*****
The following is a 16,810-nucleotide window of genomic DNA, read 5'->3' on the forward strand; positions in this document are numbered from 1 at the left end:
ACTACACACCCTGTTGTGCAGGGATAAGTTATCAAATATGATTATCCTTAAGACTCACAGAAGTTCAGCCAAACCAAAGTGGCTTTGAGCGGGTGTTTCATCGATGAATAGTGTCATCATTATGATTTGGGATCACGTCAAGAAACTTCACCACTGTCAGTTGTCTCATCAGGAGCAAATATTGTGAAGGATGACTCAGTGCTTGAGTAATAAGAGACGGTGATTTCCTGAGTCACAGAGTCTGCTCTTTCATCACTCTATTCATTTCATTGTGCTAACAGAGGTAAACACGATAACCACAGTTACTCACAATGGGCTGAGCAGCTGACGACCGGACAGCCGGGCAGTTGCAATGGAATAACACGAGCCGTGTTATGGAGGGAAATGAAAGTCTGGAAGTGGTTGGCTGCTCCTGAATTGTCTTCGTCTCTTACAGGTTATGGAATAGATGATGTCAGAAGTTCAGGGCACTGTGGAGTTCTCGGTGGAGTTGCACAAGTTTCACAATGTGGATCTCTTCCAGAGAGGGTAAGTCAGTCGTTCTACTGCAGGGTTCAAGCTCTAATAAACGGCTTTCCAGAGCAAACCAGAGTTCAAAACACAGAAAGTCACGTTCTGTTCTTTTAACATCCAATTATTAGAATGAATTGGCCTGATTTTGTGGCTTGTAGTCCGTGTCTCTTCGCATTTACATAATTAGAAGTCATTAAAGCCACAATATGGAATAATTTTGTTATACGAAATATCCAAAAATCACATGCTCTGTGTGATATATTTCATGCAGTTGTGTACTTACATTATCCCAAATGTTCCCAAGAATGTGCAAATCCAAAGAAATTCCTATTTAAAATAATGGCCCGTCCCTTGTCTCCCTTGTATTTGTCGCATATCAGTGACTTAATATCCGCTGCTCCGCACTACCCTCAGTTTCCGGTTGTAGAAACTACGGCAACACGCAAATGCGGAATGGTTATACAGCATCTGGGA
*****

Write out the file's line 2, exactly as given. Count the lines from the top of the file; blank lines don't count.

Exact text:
ACTACACACCCTGTTGTGCAGGGATAAGTTATCAAATATGATTATCCTTAAGACTCACAGAAGTTCAGCCAAACCAAAGTGGCTTTGAGCGGGTGTTTCATCGATGAATAGTGTCATCATTATGATTTGGGATCACGTCAAGAAACTTCACCACTGTCAGTTGTCTCATCAGGAGCAAATATTGTGAAGGATGACTCAGTGCTTGAGTAATAAGAGACGGTGATTTCCTGAGTCACAGAGTCTGCTCTTTCATCACTCTATTCATTTCATTGTGCTAACAGAGGTAAACACGATAACCACAGTTACTCACAATGGGCTGAGCAGCTGACGACCGGACAGCCGGGCAGTTGCAATGGAATAACACGAGCCGTGTTATGGAGGGAAATGAAAGTCTGGAAGTGGTTGGCTGCTCCTGAATTGTCTTCGTCTCTTACAGGTTATGGAATAGATGATGTCAGAAGTTCAGGGCACTGTGGAGTTCTCGGTGGAGTTGCACAAGTTTCACAATGTGGATCTCTTCCAGAGAGGGTAAGTCAGTCGTTCTACTGCAGGGTTCAAGCTCTAATAAACGGCTTTCCAGAGCAAACCAGAGTTCAAAACACAGAAAGTCACGTTCTGTTCTTTTAACATCCAATTATTAGAATGAATTGGCCTGATTTTGTGGCTTGTAGTCCGTGTCTCTTCGCATTTACATAATTAGAAGTCATTAAAGCCACAATATGGAATAATTTTGTTATACGAAATATCCAAAAATCACATGCTCTGTGTGATATATTTCATGCAGTTGTGTACTTACATTATCCCAAATGTTCCCAAGAATGTGCAAATCCAAAGAAATTCCTATTTAAAATAATGGCCCGTCCCTTGTCTCCCTTGTATTTGTCGCATATCAGTGACTTAATATCCGCTGCTCCGCACTACCCTCAGTTTCCGGTTGTAGAAACTACGGCAACACGCAAATGCGGAATGGTTATACAGCATCTGGGA